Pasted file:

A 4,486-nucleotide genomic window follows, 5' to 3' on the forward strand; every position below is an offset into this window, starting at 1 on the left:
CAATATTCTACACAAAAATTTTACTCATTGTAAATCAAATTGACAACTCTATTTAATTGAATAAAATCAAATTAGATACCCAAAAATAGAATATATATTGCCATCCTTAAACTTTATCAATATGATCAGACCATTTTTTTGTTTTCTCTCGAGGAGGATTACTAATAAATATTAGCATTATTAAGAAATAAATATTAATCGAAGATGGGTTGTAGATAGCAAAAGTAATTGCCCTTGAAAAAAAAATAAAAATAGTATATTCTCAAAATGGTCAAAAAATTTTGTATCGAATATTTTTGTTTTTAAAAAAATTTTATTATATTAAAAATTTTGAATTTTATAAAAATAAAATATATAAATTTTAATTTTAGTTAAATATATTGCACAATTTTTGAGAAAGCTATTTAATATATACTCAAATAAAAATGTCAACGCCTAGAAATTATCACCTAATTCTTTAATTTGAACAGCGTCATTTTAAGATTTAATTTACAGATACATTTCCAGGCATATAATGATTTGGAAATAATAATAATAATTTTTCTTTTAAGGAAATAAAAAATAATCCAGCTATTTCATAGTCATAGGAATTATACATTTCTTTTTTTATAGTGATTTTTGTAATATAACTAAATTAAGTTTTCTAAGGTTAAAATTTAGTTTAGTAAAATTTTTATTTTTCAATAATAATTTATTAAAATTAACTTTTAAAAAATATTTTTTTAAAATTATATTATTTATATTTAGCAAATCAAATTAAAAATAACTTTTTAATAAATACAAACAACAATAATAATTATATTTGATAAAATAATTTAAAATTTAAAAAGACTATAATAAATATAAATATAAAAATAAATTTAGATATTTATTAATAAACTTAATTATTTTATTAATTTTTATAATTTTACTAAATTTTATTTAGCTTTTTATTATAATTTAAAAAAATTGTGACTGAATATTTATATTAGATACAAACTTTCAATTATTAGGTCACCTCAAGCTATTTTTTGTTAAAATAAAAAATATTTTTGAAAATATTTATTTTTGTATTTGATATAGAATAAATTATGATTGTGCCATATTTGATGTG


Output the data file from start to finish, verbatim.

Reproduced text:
A 4,486-nucleotide genomic window follows, 5' to 3' on the forward strand; every position below is an offset into this window, starting at 1 on the left:
CAATATTCTACACAAAAATTTTACTCATTGTAAATCAAATTGACAACTCTATTTAATTGAATAAAATCAAATTAGATACCCAAAAATAGAATATATATTGCCATCCTTAAACTTTATCAATATGATCAGACCATTTTTTTGTTTTCTCTCGAGGAGGATTACTAATAAATATTAGCATTATTAAGAAATAAATATTAATCGAAGATGGGTTGTAGATAGCAAAAGTAATTGCCCTTGAAAAAAAAATAAAAATAGTATATTCTCAAAATGGTCAAAAAATTTTGTATCGAATATTTTTGTTTTTAAAAAAATTTTATTATATTAAAAATTTTGAATTTTATAAAAATAAAATATATAAATTTTAATTTTAGTTAAATATATTGCACAATTTTTGAGAAAGCTATTTAATATATACTCAAATAAAAATGTCAACGCCTAGAAATTATCACCTAATTCTTTAATTTGAACAGCGTCATTTTAAGATTTAATTTACAGATACATTTCCAGGCATATAATGATTTGGAAATAATAATAATAATTTTTCTTTTAAGGAAATAAAAAATAATCCAGCTATTTCATAGTCATAGGAATTATACATTTCTTTTTTTATAGTGATTTTTGTAATATAACTAAATTAAGTTTTCTAAGGTTAAAATTTAGTTTAGTAAAATTTTTATTTTTCAATAATAATTTATTAAAATTAACTTTTAAAAAATATTTTTTTAAAATTATATTATTTATATTTAGCAAATCAAATTAAAAATAACTTTTTAATAAATACAAACAACAATAATAATTATATTTGATAAAATAATTTAAAATTTAAAAAGACTATAATAAATATAAATATAAAAATAAATTTAGATATTTATTAATAAACTTAATTATTTTATTAATTTTTATAATTTTACTAAATTTTATTTAGCTTTTTATTATAATTTAAAAAAATTGTGACTGAATATTTATATTAGATACAAACTTTCAATTATTAGGTCACCTCAAGCTATTTTTTGTTAAAATAAAAAATATTTTTGAAAATATTTATTTTTGTATTTGATATAGAATAAATTATGATTGTGCCATATTTGATGTG